There are many ways to invest successfully. Value investing, momentum investing, and growth investing are just some of the more common styles you might hear about. While it might be too much to ask for someone to be well-versed in all approaches, it’s fortunate that as investors, we can be focused on only one approach and still be very successful over the long term. Now, investing in cyclical companies is one of the more commonly-used techniques for contrarian investors. The idea is to invest in companies that belong to industries that are facing temporary headwinds and slowing…
There are many ways to invest successfully. Value investing, momentum investing, and growth investing are just some of the more common styles you might hear about. While it might be too much to ask for someone to be well-versed in all approaches, it’s fortunate that as investors, we can be focused on only one approach and still be very successful over the long term.
Now, investing in cyclical companies is one of the more commonly-used techniques for contrarian investors. The idea is to invest in companies that belong to industries that are facing temporary headwinds and slowing down due to the natural motion of a business cycle. Contrarian investors will then buy into them and wait for the industry to recover.
What is a typical business cycle?
Let’s use a cyclical company like the full-service carrier Singapore Airlines (SGX: C6L) as an example. When the general economy picks up and the global population becomes richer, people will be able to travel more. This will lead to greater profits for the entire industry, SIA included.
This might go on until the industry reaches a point where its players will need to expand their fleets to keep up with the demand. Most airlines will then need to order more aircrafts and since planes don’t come cheap, it’s common to see airlines borrowing money to finance these purchases, in turn leading to an increase in debt levels for various airlines.
But, as every airline starts projecting more and more growth, the supply of aircrafts might surpass the travel-demands of passengers. When this somewhat inevitably happens, airlines will have to slash prices to attract customers.
As the price war intensifies, weak players with overleveraged balance sheets might find themselves facing bankruptcy. As more companies face bankruptcy, the supply of fleets in the market will decrease.
The industry might also consolidate, as industry players with stronger balance sheets start acquiring the weaker ones. The governments in different countries might also start bailing out their national carriers. Things will slowly go back to normal and the cycle will once again restart.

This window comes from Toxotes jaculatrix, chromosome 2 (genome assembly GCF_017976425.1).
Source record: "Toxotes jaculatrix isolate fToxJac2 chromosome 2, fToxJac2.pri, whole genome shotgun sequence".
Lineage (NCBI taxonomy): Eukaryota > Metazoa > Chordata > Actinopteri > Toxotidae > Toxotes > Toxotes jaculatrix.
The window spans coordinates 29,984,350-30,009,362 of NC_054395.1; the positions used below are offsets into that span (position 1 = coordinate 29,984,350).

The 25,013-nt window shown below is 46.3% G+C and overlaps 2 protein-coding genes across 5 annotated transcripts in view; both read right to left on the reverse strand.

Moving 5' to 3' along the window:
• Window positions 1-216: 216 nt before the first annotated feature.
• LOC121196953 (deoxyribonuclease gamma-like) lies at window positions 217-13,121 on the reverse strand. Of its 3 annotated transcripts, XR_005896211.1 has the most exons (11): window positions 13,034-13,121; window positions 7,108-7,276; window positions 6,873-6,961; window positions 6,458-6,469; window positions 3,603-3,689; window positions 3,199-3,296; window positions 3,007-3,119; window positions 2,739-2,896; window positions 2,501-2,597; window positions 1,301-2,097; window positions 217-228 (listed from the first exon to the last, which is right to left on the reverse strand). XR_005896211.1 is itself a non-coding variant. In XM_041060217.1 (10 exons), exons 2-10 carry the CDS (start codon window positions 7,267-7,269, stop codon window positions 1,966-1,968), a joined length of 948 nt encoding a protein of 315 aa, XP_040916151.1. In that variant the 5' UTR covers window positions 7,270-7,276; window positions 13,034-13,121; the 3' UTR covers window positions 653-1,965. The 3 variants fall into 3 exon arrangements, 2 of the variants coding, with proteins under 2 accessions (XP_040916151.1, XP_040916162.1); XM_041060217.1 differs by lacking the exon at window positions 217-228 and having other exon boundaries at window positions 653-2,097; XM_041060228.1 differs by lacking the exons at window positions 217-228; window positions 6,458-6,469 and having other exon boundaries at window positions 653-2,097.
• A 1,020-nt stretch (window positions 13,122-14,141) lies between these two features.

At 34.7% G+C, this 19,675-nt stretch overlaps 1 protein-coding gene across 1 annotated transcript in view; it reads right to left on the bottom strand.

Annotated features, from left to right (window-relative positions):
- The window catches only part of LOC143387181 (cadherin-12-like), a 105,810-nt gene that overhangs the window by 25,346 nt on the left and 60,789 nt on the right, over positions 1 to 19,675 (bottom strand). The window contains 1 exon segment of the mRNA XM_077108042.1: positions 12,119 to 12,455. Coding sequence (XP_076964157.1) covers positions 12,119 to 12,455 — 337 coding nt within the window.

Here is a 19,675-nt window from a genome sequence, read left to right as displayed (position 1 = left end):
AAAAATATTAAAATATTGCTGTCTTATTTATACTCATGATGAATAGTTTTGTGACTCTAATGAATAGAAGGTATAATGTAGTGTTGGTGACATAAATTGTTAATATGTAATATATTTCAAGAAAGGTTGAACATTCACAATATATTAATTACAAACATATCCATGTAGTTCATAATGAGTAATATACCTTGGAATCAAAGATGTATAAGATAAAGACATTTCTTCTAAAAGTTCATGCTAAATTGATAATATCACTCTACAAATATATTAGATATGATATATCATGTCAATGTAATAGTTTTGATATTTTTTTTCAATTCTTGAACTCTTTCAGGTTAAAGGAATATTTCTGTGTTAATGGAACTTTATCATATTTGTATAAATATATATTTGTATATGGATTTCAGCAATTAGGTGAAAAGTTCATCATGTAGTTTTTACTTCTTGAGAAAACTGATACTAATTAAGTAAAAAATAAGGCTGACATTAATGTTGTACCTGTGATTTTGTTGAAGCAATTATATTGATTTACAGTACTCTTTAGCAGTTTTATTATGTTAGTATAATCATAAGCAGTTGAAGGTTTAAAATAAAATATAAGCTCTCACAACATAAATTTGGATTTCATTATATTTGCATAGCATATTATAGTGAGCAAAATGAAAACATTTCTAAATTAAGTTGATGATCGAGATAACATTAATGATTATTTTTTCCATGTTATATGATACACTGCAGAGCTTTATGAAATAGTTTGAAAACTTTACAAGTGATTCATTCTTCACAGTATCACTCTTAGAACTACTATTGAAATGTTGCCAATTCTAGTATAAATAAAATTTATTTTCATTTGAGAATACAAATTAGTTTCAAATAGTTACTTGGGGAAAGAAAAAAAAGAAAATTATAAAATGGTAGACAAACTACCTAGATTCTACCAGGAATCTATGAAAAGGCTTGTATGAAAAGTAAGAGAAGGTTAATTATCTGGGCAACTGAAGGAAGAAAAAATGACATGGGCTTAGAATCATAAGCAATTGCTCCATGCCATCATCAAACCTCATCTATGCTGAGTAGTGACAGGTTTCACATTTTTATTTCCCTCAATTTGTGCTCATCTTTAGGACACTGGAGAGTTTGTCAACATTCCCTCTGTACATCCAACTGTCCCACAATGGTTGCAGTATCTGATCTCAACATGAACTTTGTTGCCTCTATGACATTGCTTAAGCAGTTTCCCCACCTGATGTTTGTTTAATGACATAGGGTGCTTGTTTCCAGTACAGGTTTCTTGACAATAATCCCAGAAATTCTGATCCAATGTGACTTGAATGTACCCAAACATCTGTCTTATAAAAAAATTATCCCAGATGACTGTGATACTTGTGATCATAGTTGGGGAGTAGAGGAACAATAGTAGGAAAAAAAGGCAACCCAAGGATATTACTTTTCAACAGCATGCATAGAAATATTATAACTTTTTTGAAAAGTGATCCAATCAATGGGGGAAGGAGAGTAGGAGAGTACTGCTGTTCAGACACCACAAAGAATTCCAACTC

Where do we start?
To be successful with cyclical companies, we might need to have the courage to invest when we see companies in a cyclical industry facing threats of bankruptcy and nationalization (the latter occurs when governments take over a company in the private sector in an effort to save it). Investors also have to be able to spot the companies that will come out of the recession alive and stronger, and this point ties back into the importance of a cyclical company having a strong balance sheet.
The above seems easy enough at first glance. But make no mistake though, all these uncertainties makes investing in cyclical companies challenging and emotionally draining.
A Foolish take
So the next time you examine the stock market, you might want to see what companies belong to industries that are facing a temporal slowdown (a company that makes pagers exclusively during the advent of the mobile phone can’t be considered cyclical as the entire product line of pagers would be rendered almost extinct).
How is the market reacting to them? Which companies do you feel are currently near the bottom of its business cycle? How might the companies be performing during the upswing in the cycle? If you are able to answer these questions about the companies you are looking at, you might be able to get a sense of what investing in cyclical companies is all about.
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The information provided is for general information purposes only and is not intended to be personalised investment or financial advice. Motley Fool Singapore contributor Stanley Lim doesn’t own shares in any companies mentioned.